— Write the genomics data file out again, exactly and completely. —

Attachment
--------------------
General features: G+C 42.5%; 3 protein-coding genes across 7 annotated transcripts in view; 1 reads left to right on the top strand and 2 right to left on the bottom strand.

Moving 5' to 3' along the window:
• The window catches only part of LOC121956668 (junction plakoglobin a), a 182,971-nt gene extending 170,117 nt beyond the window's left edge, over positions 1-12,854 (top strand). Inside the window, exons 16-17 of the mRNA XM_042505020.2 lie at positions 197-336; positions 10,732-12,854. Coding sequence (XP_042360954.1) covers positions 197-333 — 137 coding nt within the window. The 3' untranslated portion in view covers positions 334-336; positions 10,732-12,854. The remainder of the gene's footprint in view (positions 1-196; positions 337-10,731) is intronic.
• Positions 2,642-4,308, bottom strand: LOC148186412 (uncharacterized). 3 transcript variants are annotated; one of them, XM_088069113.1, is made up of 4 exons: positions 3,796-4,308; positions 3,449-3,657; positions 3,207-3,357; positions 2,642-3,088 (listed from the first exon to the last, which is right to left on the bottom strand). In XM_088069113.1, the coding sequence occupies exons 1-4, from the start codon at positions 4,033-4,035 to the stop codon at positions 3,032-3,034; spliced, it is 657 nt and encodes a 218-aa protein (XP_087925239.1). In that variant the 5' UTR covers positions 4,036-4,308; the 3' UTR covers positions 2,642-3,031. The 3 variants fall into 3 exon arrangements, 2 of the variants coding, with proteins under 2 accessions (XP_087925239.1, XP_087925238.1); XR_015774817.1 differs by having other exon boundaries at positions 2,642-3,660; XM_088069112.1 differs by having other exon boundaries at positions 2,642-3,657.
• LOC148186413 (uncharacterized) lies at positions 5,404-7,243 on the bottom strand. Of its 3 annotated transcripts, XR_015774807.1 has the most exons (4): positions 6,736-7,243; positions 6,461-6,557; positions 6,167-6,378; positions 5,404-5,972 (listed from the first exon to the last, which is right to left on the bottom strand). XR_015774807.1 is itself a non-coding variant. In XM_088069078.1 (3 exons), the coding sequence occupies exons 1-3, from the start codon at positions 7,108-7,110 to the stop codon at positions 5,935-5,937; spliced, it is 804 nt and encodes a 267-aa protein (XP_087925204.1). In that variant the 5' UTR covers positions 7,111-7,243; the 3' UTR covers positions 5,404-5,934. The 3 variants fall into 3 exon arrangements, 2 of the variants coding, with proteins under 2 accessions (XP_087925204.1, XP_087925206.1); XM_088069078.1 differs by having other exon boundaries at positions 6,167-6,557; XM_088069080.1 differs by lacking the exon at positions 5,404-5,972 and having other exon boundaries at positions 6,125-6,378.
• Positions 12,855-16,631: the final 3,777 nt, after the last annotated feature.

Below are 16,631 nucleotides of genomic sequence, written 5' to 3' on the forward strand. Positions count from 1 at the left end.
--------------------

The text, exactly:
General features: G+C 42.5%; 3 protein-coding genes across 7 annotated transcripts in view; 1 reads left to right on the top strand and 2 right to left on the bottom strand.

Moving 5' to 3' along the window:
• The window catches only part of LOC121956668 (junction plakoglobin a), a 182,971-nt gene extending 170,117 nt beyond the window's left edge, over positions 1-12,854 (top strand). Inside the window, exons 16-17 of the mRNA XM_042505020.2 lie at positions 197-336; positions 10,732-12,854. Coding sequence (XP_042360954.1) covers positions 197-333 — 137 coding nt within the window. The 3' untranslated portion in view covers positions 334-336; positions 10,732-12,854. The remainder of the gene's footprint in view (positions 1-196; positions 337-10,731) is intronic.
• Positions 2,642-4,308, bottom strand: LOC148186412 (uncharacterized). 3 transcript variants are annotated; one of them, XM_088069113.1, is made up of 4 exons: positions 3,796-4,308; positions 3,449-3,657; positions 3,207-3,357; positions 2,642-3,088 (listed from the first exon to the last, which is right to left on the bottom strand). In XM_088069113.1, the coding sequence occupies exons 1-4, from the start codon at positions 4,033-4,035 to the stop codon at positions 3,032-3,034; spliced, it is 657 nt and encodes a 218-aa protein (XP_087925239.1). In that variant the 5' UTR covers positions 4,036-4,308; the 3' UTR covers positions 2,642-3,031. The 3 variants fall into 3 exon arrangements, 2 of the variants coding, with proteins under 2 accessions (XP_087925239.1, XP_087925238.1); XR_015774817.1 differs by having other exon boundaries at positions 2,642-3,660; XM_088069112.1 differs by having other exon boundaries at positions 2,642-3,657.
• LOC148186413 (uncharacterized) lies at positions 5,404-7,243 on the bottom strand. Of its 3 annotated transcripts, XR_015774807.1 has the most exons (4): positions 6,736-7,243; positions 6,461-6,557; positions 6,167-6,378; positions 5,404-5,972 (listed from the first exon to the last, which is right to left on the bottom strand). XR_015774807.1 is itself a non-coding variant. In XM_088069078.1 (3 exons), the coding sequence occupies exons 1-3, from the start codon at positions 7,108-7,110 to the stop codon at positions 5,935-5,937; spliced, it is 804 nt and encodes a 267-aa protein (XP_087925204.1). In that variant the 5' UTR covers positions 7,111-7,243; the 3' UTR covers positions 5,404-5,934. The 3 variants fall into 3 exon arrangements, 2 of the variants coding, with proteins under 2 accessions (XP_087925204.1, XP_087925206.1); XM_088069078.1 differs by having other exon boundaries at positions 6,167-6,557; XM_088069080.1 differs by lacking the exon at positions 5,404-5,972 and having other exon boundaries at positions 6,125-6,378.
• Positions 12,855-16,631: the final 3,777 nt, after the last annotated feature.

Below are 16,631 nucleotides of genomic sequence, written 5' to 3' on the forward strand. Positions count from 1 at the left end.